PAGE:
FTC issues social-media ad rules. Will FDA finally be next?

Tired of sifting through FDA warning letters for ideas about online-advertising boundaries? You're in luck. The Federal Trade Commission (FTC) has issued new rules for social media and mobile ads.

Now, those rules don't apply immediately, because drug ads are the FDA's brief. But as John Mack notes at the Pharma Marketing Blog, the FTC's statement might goose the FDA into action. The FTC's approach could also offer some more clues to FDA's eventual decisions; they are part of the same administration, after all. And even if the White House's regulatory office lacks an official leader right now, it is still churning out regulations at a steady rate.

Here's the FTC's position: Full-disclosure rules apply even to space-constrained ads, such as those in the Twitterverse and on Facebook. Ads have to be labeled as such, and any required disclaimers or qualifications have to be included. The so-called fine print has to be easy to see and understand. And if the required disclosures don't fit, then the ad has to be rewritten. So far, pretty much as the FDA has indicated for drug ads.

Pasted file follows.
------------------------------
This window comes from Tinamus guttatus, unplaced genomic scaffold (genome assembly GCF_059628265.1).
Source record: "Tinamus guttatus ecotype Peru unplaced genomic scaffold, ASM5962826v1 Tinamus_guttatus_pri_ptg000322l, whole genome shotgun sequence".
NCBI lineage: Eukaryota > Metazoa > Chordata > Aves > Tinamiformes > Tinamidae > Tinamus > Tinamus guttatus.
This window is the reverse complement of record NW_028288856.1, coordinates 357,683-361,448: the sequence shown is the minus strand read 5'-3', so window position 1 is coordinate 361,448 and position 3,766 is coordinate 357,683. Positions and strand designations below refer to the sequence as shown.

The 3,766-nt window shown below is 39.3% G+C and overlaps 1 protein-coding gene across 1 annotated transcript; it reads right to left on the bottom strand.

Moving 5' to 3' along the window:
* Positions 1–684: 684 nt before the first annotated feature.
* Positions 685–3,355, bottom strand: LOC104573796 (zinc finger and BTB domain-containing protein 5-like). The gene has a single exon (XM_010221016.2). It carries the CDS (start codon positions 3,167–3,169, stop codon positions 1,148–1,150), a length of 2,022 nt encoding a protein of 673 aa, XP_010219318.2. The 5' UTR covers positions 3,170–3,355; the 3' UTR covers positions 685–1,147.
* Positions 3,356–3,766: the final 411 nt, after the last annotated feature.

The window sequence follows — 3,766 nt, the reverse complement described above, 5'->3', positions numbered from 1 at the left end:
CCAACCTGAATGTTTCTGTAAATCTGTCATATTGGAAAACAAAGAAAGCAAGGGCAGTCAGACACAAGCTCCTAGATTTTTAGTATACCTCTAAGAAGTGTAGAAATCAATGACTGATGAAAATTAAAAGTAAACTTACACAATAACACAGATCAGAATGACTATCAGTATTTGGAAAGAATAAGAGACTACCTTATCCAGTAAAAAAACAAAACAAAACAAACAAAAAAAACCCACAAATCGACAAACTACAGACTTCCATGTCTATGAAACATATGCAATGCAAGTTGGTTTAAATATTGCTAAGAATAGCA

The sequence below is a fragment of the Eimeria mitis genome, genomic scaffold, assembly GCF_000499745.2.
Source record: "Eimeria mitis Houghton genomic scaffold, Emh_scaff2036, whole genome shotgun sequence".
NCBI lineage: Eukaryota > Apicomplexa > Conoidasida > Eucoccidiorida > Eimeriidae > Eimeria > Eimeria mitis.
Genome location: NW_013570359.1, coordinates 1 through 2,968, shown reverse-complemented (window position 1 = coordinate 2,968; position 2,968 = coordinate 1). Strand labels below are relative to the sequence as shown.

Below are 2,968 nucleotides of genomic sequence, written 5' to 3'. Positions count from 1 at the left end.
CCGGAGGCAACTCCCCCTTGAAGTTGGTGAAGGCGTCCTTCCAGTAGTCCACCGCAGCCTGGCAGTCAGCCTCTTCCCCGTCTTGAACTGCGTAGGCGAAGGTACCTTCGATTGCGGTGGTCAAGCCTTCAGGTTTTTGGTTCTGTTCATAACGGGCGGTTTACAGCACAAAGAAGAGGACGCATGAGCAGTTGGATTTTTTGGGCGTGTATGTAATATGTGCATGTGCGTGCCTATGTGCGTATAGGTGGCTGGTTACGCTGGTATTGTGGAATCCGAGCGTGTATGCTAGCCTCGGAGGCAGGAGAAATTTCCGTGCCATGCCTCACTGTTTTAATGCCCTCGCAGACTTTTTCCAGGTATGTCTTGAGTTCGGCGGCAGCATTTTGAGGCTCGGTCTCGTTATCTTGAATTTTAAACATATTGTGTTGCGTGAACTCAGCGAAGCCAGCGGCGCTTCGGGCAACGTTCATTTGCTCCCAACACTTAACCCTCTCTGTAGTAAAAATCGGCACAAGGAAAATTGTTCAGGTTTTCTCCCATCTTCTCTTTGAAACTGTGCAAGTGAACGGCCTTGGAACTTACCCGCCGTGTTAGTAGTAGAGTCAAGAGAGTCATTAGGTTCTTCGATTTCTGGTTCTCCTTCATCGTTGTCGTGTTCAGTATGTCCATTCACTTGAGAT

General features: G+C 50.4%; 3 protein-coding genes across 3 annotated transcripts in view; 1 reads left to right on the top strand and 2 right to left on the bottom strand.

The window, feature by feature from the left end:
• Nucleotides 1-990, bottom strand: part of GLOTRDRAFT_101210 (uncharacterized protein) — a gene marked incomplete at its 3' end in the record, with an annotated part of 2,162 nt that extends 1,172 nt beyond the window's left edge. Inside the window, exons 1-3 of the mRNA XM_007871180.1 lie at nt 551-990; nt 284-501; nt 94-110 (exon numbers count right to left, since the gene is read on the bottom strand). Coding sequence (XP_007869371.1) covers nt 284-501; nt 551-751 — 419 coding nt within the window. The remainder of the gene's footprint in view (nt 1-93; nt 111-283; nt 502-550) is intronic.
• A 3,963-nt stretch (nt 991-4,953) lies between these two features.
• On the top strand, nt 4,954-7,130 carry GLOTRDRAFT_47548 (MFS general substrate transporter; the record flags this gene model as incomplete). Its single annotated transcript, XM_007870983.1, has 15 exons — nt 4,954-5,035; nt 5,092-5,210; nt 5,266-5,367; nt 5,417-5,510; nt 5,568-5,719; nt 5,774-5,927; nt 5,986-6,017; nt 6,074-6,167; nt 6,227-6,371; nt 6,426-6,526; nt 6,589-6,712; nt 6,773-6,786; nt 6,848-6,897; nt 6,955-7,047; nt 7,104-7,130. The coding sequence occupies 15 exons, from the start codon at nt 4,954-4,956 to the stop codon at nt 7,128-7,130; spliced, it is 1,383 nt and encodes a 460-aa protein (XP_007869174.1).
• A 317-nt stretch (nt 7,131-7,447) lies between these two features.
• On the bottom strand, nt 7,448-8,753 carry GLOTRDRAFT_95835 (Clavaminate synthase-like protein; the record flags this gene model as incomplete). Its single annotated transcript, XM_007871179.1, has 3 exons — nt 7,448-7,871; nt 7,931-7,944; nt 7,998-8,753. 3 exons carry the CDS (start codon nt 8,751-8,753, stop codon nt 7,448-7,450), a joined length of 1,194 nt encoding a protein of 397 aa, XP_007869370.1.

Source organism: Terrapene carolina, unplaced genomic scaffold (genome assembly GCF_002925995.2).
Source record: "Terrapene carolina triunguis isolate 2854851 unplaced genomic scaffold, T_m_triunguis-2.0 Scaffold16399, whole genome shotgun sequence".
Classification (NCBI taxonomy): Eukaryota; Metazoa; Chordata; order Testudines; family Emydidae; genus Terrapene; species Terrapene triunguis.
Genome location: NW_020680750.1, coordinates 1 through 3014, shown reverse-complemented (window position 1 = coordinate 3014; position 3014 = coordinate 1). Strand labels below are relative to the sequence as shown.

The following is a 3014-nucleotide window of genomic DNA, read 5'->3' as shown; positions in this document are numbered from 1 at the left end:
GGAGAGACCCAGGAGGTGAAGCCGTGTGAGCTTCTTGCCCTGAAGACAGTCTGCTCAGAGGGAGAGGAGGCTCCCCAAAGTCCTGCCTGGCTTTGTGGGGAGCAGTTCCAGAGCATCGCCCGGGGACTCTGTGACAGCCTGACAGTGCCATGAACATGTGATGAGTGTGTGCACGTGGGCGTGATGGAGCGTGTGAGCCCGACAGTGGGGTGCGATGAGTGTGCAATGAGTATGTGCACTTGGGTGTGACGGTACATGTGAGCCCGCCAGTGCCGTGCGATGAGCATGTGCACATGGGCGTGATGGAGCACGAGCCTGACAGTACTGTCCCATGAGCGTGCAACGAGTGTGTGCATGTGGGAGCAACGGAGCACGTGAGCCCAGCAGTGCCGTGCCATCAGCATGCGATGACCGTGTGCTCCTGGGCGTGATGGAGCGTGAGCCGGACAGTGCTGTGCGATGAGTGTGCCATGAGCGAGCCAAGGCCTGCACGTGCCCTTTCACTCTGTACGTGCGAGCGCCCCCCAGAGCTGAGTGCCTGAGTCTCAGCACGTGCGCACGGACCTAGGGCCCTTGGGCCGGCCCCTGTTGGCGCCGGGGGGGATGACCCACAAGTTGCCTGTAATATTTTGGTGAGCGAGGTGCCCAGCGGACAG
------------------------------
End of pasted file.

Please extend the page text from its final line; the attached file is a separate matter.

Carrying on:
But as Mack notes, the FTC also provides that required disclosures could be included at the ad's destination zone, in some cases, that is. And here's where the going gets murky, because it seems FDA takes another view--if you consider the raft of Google-related warning letters from 2009 to describe an actual point of view.

The FTC worries that one-step-away disclosure isn't enough for customers who might surf right over to Amazon or Cabela's or Net-a-Porter to buy the recommended product. But if the product is only available from the advertiser, then disclosures don't have to fit in a 140-character Twitter ad, because they'd be included on the advertiser's landing page, for perusal before an order was placed.

Drugmakers can't sell their wares directly, at least not without a prescription. And if FTC is so bent on disclosure--within the ad itself--for the advertising it regulates, then presumably, FDA would be too. Until FDA actually issues its own comprehensive guidance, "presumably" is about all we have to go on.

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